2010 Winter Olympics: USA Beats Canada, Sets New Tone

Tiger HistalmosAnalyst IFebruary 22, 2010

VANCOUVER, BC - FEBRUARY 21: Rick Nash #61 of Canada falls in front of goalkeeper Ryan Miller #39 of the United States during the ice hockey men's preliminary game between Canada and USA on day 10 of the Vancouver 2010 Winter Olympics at Canada Hockey Place on February 21, 2010 in Vancouver, Canada.  (Photo by Alex Livesey/Getty Images)
Alex Livesey/Getty Images

Canada, Russia, Sweden. 

Those are the teams that everyone knows are the favorites. The elite of the elite. 

Too bad no one told Team USA that they weren't supposed to be one of those teams.

Tonight's victory over Canada signals more than just a bye into the quarterfinals.  It signifies that Team USA is to be recognized as a medal contender. 

Team USA won the game because of three key areas:


Team Play:

Team USA was a team on a mission tonight.  Faced with playing in front of a raucous pro-Canada crowd, the United States looked like the veteran team.  They played loose and aggressive to start as they scored 41 seconds into the game. 

Brian Rafalski had two goals and an assist, Jamie Langenbrunner had one goal and one assist, and Ryan Suter had two assists.  Chris Drury also scored a goal in the game.

The set up for Team USA's goals were something to behold.  As a team, the United States made plays when they needed them. 

Keeping the lines changing throughout the game also played a major impact as Canada's onslaught of shots kept coming.  The defense helped out in big ways, especially late in the third period.


Ryan Miller:

Definitely the star of the game, Miller only allowed three of 45 shots between the pipes.  The worst of the Canada attack came in the first period with 19 shots, and  Miller had 18 saves in the first period. 

Some of his saves were nothing short of spectacular, which really helped set the tone for the defense.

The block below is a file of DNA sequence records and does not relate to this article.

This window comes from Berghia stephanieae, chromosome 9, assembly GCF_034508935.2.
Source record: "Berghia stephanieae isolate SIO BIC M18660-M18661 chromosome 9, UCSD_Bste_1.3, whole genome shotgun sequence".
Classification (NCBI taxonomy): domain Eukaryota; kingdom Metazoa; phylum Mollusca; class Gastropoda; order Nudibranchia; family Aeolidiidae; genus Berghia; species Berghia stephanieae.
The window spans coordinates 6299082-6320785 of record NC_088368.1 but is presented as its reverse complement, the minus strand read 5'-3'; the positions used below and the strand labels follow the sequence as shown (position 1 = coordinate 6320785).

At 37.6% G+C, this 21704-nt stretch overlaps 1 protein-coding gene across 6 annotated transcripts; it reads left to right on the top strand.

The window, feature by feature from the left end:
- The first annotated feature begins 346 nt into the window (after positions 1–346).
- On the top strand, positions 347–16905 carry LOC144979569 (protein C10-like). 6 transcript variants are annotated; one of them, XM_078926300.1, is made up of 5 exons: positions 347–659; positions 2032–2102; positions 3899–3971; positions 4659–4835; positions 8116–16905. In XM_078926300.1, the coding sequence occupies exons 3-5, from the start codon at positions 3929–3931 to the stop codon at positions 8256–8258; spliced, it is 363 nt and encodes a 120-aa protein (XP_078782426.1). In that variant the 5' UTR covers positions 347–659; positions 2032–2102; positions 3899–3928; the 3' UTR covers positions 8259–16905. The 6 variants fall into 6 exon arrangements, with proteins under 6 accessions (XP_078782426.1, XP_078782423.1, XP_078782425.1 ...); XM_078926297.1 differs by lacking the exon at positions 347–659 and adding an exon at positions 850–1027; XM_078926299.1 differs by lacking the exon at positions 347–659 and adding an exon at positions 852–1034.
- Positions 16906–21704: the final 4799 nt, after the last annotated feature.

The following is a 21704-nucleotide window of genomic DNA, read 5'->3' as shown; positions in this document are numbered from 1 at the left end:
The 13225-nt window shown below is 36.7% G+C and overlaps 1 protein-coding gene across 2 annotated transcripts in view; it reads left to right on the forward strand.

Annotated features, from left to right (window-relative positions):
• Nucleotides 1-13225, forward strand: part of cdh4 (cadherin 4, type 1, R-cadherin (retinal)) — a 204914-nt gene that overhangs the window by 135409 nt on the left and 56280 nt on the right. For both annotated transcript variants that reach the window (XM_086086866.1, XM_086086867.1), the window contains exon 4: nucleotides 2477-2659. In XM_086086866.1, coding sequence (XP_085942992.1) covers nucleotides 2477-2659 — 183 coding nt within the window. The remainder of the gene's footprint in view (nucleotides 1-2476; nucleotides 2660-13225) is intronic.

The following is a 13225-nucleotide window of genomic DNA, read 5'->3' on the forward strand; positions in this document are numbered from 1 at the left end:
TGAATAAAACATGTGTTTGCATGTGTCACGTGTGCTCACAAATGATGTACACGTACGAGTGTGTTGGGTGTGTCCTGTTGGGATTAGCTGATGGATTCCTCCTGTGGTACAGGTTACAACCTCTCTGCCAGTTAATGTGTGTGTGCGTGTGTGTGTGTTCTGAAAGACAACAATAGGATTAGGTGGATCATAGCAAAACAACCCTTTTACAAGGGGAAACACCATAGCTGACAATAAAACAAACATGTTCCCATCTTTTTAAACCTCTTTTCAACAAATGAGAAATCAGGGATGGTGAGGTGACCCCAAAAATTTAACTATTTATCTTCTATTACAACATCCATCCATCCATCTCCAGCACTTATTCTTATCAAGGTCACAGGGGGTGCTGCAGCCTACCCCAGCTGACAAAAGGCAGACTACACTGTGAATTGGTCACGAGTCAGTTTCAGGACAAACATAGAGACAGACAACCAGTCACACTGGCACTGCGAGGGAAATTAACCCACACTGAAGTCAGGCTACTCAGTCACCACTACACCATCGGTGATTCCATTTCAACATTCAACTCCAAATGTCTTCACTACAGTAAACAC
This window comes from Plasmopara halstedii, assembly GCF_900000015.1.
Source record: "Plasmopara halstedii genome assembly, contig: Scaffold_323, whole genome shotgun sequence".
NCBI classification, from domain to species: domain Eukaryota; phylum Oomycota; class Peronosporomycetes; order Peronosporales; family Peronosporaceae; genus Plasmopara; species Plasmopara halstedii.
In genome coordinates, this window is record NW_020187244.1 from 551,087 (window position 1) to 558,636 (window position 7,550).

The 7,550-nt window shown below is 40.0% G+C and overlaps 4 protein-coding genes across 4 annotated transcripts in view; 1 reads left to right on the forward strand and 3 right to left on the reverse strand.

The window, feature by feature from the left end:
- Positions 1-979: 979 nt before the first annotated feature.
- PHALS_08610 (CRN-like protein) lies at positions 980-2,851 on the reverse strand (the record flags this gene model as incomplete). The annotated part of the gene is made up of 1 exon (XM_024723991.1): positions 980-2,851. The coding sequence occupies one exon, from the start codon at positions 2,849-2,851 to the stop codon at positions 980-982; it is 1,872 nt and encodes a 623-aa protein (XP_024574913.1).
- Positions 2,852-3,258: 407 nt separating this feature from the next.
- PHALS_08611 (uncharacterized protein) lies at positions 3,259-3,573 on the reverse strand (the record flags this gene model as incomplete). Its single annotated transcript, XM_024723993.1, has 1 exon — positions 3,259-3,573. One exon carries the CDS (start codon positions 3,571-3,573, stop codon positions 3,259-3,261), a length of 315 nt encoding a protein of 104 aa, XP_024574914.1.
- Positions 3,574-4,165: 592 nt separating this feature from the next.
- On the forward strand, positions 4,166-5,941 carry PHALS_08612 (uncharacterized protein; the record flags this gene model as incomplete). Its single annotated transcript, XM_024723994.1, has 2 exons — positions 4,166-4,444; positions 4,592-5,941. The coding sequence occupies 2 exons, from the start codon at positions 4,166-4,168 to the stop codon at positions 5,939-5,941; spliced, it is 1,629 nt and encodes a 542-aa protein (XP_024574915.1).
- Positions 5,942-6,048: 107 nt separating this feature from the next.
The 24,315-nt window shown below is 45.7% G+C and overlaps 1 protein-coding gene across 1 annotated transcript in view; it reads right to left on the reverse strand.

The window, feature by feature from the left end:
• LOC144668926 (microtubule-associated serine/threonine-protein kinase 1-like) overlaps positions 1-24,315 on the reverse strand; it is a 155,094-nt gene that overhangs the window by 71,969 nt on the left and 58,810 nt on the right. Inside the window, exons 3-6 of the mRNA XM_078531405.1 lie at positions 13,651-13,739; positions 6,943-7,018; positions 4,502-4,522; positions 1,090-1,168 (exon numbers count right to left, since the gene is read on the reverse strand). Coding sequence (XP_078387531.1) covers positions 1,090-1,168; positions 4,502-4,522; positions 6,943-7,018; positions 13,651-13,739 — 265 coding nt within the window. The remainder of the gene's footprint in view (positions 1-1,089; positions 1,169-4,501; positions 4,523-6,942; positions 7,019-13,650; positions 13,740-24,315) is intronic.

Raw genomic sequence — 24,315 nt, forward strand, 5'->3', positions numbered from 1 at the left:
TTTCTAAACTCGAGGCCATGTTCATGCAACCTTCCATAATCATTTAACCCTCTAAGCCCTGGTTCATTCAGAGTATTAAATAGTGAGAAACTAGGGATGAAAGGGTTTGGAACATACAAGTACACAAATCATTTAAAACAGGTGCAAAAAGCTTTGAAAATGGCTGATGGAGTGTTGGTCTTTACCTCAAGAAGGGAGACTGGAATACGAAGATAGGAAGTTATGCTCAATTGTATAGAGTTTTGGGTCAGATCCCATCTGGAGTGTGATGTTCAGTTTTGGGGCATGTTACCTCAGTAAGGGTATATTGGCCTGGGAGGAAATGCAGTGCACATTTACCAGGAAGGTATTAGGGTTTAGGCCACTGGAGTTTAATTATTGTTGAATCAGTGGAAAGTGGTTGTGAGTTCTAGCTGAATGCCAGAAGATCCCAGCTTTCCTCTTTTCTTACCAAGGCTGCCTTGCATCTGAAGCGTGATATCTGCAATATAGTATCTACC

'Cleaning Up The Trash':

Rebounds off of Brodeur proved to be golden opportunities for the United States. 

On the second goal for USA, Brodeur moved way out of the crease to slap the puck out of the air.  Rafalski jumped on the situation, taking the puck and setting up the shot.  Langenbrunner screened Brodeur, and Rafalski made the NHL's all-time leader in wins pay for his mistake. 

The biggest question was Brodeur's insistence of playing the puck outside the crease.  Granted, Brodeur has always done that, but tonight's game was the most he has played out in the back of the goal than usual. 

This is coming from a Rangers fan who has watched Brodeur for a number of years. 

Again, Team USA made Brodeur pay.  Canada had nearly twice as many shots on goal as the United States, but the maple leafs weren't as efficient. 


Here's the question:  Does this change the make up of the tournament?

The answer is yes and no. 

Yes because teams will no longer look at the United States generally as an inexperienced team. 

No because the favorites will still be the favorites. 

Nevertheless, the United States needs to realize this is only the beginning. 

Much like with the Miracle on Ice, this victory over Canada will not mean much if the United States team does not medal. 

The United States could very well meet Canada again to vie for a medal in the playoff rounds. 

As sweet as this victory is, a possible meeting with Canada later on could prove even sweeter. 

Even as sweet as gold.